Feb. 19, 2006
Order To Open Holocaust Archive Fought
The collection is heavy on personal detail, making it a delicate issue
By ROGER COHEN
New York Times
Tempers are flaring over a U.S. demand to open to scholars and researchers a huge repository of information about the Holocaust contained in the files of the International Tracing Service at Bad Arolsen, Germany.
Based in part on documents gathered by Allied forces as they liberated Nazi concentration camps, the stock of files stretches for about 15.5 miles, and holds information on 17.5 million people, one of the largest closed archives anywhere.
The collection is unique in its intimate personal detailing of a catastrophe, which is what makes the question of open access so delicate. The papers may reveal who was treated for lice at which camp, what ghoulish medical experiment was conducted on which prisoner and why, who was accused by the Nazis of murder or incest or pedophilia, which Jews collaborated and how they were induced to do so.
Running into objections
Since the end of the war, the Tracing Service, operating as an arm of the International Committee of the Red Cross, has used the files to help people trace the fates of relatives who disappeared into the murderous vortex of Nazi terror. Now, more than 60 years after the end of the war, the United States says that task is largely done and it is time to open up the archive, copy it so that it can also be stored in other countries and make it available to historians.
"The U.S. government favors opening up all records on the Holocaust," said Edward O'Donnell, the special envoy for Holocaust issues at the State Department. "Our objective is to open the archive, and we will continue to push."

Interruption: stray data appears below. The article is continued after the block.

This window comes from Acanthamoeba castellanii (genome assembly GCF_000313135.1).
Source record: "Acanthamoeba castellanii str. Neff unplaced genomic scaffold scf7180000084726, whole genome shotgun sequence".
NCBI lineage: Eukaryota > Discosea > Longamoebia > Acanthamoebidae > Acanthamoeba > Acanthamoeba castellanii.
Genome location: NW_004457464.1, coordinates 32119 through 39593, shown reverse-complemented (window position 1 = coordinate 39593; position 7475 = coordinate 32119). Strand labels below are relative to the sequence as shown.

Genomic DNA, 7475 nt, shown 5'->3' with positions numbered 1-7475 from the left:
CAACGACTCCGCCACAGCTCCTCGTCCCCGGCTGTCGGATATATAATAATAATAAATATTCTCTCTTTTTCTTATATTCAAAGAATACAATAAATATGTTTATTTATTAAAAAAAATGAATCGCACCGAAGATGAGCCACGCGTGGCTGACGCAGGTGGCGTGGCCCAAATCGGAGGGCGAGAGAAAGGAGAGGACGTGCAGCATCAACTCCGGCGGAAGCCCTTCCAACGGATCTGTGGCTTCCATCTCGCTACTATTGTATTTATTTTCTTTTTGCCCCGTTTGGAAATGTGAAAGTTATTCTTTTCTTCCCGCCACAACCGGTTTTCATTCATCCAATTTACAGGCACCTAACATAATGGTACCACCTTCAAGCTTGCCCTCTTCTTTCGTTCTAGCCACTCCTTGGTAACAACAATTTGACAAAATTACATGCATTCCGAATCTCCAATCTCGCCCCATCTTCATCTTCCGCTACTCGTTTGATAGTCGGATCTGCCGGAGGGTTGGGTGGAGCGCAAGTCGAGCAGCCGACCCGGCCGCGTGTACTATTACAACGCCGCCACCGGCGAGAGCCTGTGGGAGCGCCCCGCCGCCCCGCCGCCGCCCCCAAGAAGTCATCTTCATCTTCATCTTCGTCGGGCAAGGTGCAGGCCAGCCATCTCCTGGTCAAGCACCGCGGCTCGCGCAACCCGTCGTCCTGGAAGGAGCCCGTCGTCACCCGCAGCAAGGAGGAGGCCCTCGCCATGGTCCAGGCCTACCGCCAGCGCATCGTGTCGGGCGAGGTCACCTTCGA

But that push has met a wall of legal and procedural objections — from Charles Biedermann, the Red Cross official who has been director of the Tracing Service for two decades, and from the German and Italian governments. The atmosphere within the 11-nation international commission that oversees the operation has become poisonous.
'A form of Holocaust denial'
At meetings to discuss the opening of the archive, German officials have asked whether it is really in anyone's interest to have accusations about particular Jews being murderers or homosexuals made public. Because German privacy laws are much stricter than those in the United States, German authorities are concerned that an opening could lead to lawsuits charging that personal information was handed out illegally.
Wide access to the papers could also provoke new claims for compensation.
"This is a scandal and a big scar on the image of Germany," said Sara Bloomfield, the director of the U.S. Holocaust Memorial Museum in Washington, which is eager to secure copies of the files.
Paul Shapiro, the director of advanced Holocaust studies at the museum, accused Germany of "abusing efforts to achieve consensus" and "exerting a stranglehold on the process." He added, "Hiding this record is a form of Holocaust denial."
Such strong words are at odds with the generally positive tenor of German-American relations on Holocaust matters, even through negotiations as elaborate as those that led to Germany's agreement in 2000 to compensate former slave laborers of the Nazis.
Germany is outraged at the suggestion that it may be dragging its feet. "I object to the assertion that we have something to hide or are not forthcoming," said Wolfgang Ischinger, the German ambassador to the United States. "That insinuation is false."